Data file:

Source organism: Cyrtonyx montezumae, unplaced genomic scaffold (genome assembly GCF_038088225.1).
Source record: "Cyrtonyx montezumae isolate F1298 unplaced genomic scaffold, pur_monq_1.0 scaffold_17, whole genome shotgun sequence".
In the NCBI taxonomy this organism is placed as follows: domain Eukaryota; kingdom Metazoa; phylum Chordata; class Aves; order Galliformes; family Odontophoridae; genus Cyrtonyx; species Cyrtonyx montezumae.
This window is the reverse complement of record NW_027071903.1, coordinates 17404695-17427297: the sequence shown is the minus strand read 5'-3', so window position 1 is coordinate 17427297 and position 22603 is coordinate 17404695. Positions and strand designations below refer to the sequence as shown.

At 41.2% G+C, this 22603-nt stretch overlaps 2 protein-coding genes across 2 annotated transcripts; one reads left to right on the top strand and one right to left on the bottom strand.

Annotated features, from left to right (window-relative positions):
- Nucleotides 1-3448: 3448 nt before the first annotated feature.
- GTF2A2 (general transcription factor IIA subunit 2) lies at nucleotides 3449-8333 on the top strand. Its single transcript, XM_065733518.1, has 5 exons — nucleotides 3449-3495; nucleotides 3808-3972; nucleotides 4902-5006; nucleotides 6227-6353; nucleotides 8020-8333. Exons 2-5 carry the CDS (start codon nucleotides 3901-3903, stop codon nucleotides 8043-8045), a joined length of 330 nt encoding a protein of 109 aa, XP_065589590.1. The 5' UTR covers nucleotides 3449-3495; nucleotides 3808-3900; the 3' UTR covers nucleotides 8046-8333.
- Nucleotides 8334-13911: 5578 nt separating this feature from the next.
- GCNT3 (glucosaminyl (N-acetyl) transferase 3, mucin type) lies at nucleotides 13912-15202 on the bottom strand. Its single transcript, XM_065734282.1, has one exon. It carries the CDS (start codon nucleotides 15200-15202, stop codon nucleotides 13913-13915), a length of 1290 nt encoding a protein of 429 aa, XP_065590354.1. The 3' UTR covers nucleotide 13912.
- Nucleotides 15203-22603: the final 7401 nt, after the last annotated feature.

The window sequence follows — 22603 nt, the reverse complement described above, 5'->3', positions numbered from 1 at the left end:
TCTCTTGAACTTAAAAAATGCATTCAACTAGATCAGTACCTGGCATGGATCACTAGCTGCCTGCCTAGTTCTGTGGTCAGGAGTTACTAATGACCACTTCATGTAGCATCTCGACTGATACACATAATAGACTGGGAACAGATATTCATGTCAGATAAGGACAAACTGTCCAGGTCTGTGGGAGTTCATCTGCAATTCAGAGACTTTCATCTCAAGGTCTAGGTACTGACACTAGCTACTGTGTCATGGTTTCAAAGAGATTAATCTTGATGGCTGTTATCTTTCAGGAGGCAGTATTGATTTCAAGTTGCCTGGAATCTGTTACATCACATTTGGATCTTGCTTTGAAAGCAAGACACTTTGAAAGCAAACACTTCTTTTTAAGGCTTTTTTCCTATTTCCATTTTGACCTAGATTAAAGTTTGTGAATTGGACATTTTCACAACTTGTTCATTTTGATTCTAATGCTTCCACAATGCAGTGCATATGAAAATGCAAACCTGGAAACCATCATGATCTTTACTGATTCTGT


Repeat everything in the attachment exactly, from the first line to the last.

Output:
Source organism: Cyrtonyx montezumae, unplaced genomic scaffold (genome assembly GCF_038088225.1).
Source record: "Cyrtonyx montezumae isolate F1298 unplaced genomic scaffold, pur_monq_1.0 scaffold_17, whole genome shotgun sequence".
In the NCBI taxonomy this organism is placed as follows: domain Eukaryota; kingdom Metazoa; phylum Chordata; class Aves; order Galliformes; family Odontophoridae; genus Cyrtonyx; species Cyrtonyx montezumae.
This window is the reverse complement of record NW_027071903.1, coordinates 17404695-17427297: the sequence shown is the minus strand read 5'-3', so window position 1 is coordinate 17427297 and position 22603 is coordinate 17404695. Positions and strand designations below refer to the sequence as shown.

At 41.2% G+C, this 22603-nt stretch overlaps 2 protein-coding genes across 2 annotated transcripts; one reads left to right on the top strand and one right to left on the bottom strand.

Annotated features, from left to right (window-relative positions):
- Nucleotides 1-3448: 3448 nt before the first annotated feature.
- GTF2A2 (general transcription factor IIA subunit 2) lies at nucleotides 3449-8333 on the top strand. Its single transcript, XM_065733518.1, has 5 exons — nucleotides 3449-3495; nucleotides 3808-3972; nucleotides 4902-5006; nucleotides 6227-6353; nucleotides 8020-8333. Exons 2-5 carry the CDS (start codon nucleotides 3901-3903, stop codon nucleotides 8043-8045), a joined length of 330 nt encoding a protein of 109 aa, XP_065589590.1. The 5' UTR covers nucleotides 3449-3495; nucleotides 3808-3900; the 3' UTR covers nucleotides 8046-8333.
- Nucleotides 8334-13911: 5578 nt separating this feature from the next.
- GCNT3 (glucosaminyl (N-acetyl) transferase 3, mucin type) lies at nucleotides 13912-15202 on the bottom strand. Its single transcript, XM_065734282.1, has one exon. It carries the CDS (start codon nucleotides 15200-15202, stop codon nucleotides 13913-13915), a length of 1290 nt encoding a protein of 429 aa, XP_065590354.1. The 3' UTR covers nucleotide 13912.
- Nucleotides 15203-22603: the final 7401 nt, after the last annotated feature.

The window sequence follows — 22603 nt, the reverse complement described above, 5'->3', positions numbered from 1 at the left end:
TCTCTTGAACTTAAAAAATGCATTCAACTAGATCAGTACCTGGCATGGATCACTAGCTGCCTGCCTAGTTCTGTGGTCAGGAGTTACTAATGACCACTTCATGTAGCATCTCGACTGATACACATAATAGACTGGGAACAGATATTCATGTCAGATAAGGACAAACTGTCCAGGTCTGTGGGAGTTCATCTGCAATTCAGAGACTTTCATCTCAAGGTCTAGGTACTGACACTAGCTACTGTGTCATGGTTTCAAAGAGATTAATCTTGATGGCTGTTATCTTTCAGGAGGCAGTATTGATTTCAAGTTGCCTGGAATCTGTTACATCACATTTGGATCTTGCTTTGAAAGCAAGACACTTTGAAAGCAAACACTTCTTTTTAAGGCTTTTTTCCTATTTCCATTTTGACCTAGATTAAAGTTTGTGAATTGGACATTTTCACAACTTGTTCATTTTGATTCTAATGCTTCCACAATGCAGTGCATATGAAAATGCAAACCTGGAAACCATCATGATCTTTACTGATTCTGT